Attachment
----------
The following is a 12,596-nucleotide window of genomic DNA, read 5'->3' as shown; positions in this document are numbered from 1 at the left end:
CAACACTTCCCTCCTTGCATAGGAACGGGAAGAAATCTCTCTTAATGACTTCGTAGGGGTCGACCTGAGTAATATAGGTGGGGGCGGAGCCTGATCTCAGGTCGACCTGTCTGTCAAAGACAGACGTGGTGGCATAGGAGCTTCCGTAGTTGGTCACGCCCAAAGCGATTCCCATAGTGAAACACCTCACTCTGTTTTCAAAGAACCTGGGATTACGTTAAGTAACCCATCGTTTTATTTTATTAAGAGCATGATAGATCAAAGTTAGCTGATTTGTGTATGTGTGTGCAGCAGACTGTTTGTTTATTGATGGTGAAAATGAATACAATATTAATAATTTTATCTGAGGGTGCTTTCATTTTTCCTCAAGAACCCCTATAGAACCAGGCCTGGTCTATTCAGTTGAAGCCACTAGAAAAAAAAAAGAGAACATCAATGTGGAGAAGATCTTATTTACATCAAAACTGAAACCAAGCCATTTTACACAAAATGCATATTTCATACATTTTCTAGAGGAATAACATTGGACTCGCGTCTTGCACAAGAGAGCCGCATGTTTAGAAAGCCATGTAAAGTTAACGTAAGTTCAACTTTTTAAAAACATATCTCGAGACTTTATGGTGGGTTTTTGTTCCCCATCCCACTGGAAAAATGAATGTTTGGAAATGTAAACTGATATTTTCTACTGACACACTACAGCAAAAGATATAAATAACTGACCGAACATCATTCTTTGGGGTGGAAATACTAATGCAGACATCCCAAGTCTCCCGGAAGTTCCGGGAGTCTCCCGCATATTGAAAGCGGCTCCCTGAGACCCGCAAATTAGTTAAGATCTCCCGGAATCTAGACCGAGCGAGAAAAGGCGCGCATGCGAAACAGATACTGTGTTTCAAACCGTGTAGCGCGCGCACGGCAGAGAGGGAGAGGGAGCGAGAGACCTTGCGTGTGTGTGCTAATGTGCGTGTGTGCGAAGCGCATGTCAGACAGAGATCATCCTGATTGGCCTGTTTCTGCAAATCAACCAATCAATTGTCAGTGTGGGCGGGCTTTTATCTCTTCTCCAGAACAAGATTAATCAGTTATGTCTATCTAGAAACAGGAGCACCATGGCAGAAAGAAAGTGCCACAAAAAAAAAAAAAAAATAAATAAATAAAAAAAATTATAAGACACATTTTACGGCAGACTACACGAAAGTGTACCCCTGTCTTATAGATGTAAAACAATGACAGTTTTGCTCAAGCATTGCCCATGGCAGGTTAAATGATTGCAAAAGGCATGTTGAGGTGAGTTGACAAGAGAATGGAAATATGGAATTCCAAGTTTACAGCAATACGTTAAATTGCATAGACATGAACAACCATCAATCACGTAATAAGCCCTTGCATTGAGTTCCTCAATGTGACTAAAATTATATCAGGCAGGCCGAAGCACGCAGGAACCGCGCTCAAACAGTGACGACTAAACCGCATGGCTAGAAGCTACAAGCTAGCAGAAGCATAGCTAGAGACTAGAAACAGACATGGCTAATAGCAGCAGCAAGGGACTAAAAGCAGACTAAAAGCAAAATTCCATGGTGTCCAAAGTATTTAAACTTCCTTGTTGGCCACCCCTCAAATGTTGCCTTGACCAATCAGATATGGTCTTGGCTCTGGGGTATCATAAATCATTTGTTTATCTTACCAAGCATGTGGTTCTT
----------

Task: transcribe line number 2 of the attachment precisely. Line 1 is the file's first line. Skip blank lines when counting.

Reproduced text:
CAACACTTCCCTCCTTGCATAGGAACGGGAAGAAATCTCTCTTAATGACTTCGTAGGGGTCGACCTGAGTAATATAGGTGGGGGCGGAGCCTGATCTCAGGTCGACCTGTCTGTCAAAGACAGACGTGGTGGCATAGGAGCTTCCGTAGTTGGTCACGCCCAAAGCGATTCCCATAGTGAAACACCTCACTCTGTTTTCAAAGAACCTGGGATTACGTTAAGTAACCCATCGTTTTATTTTATTAAGAGCATGATAGATCAAAGTTAGCTGATTTGTGTATGTGTGTGCAGCAGACTGTTTGTTTATTGATGGTGAAAATGAATACAATATTAATAATTTTATCTGAGGGTGCTTTCATTTTTCCTCAAGAACCCCTATAGAACCAGGCCTGGTCTATTCAGTTGAAGCCACTAGAAAAAAAAAAGAGAACATCAATGTGGAGAAGATCTTATTTACATCAAAACTGAAACCAAGCCATTTTACACAAAATGCATATTTCATACATTTTCTAGAGGAATAACATTGGACTCGCGTCTTGCACAAGAGAGCCGCATGTTTAGAAAGCCATGTAAAGTTAACGTAAGTTCAACTTTTTAAAAACATATCTCGAGACTTTATGGTGGGTTTTTGTTCCCCATCCCACTGGAAAAATGAATGTTTGGAAATGTAAACTGATATTTTCTACTGACACACTACAGCAAAAGATATAAATAACTGACCGAACATCATTCTTTGGGGTGGAAATACTAATGCAGACATCCCAAGTCTCCCGGAAGTTCCGGGAGTCTCCCGCATATTGAAAGCGGCTCCCTGAGACCCGCAAATTAGTTAAGATCTCCCGGAATCTAGACCGAGCGAGAAAAGGCGCGCATGCGAAACAGATACTGTGTTTCAAACCGTGTAGCGCGCGCACGGCAGAGAGGGAGAGGGAGCGAGAGACCTTGCGTGTGTGTGCTAATGTGCGTGTGTGCGAAGCGCATGTCAGACAGAGATCATCCTGATTGGCCTGTTTCTGCAAATCAACCAATCAATTGTCAGTGTGGGCGGGCTTTTATCTCTTCTCCAGAACAAGATTAATCAGTTATGTCTATCTAGAAACAGGAGCACCATGGCAGAAAGAAAGTGCCACAAAAAAAAAAAAAAAATAAATAAATAAAAAAAATTATAAGACACATTTTACGGCAGACTACACGAAAGTGTACCCCTGTCTTATAGATGTAAAACAATGACAGTTTTGCTCAAGCATTGCCCATGGCAGGTTAAATGATTGCAAAAGGCATGTTGAGGTGAGTTGACAAGAGAATGGAAATATGGAATTCCAAGTTTACAGCAATACGTTAAATTGCATAGACATGAACAACCATCAATCACGTAATAAGCCCTTGCATTGAGTTCCTCAATGTGACTAAAATTATATCAGGCAGGCCGAAGCACGCAGGAACCGCGCTCAAACAGTGACGACTAAACCGCATGGCTAGAAGCTACAAGCTAGCAGAAGCATAGCTAGAGACTAGAAACAGACATGGCTAATAGCAGCAGCAAGGGACTAAAAGCAGACTAAAAGCAAAATTCCATGGTGTCCAAAGTATTTAAACTTCCTTGTTGGCCACCCCTCAAATGTTGCCTTGACCAATCAGATATGGTCTTGGCTCTGGGGTATCATAAATCATTTGTTTATCTTACCAAGCATGTGGTTCTT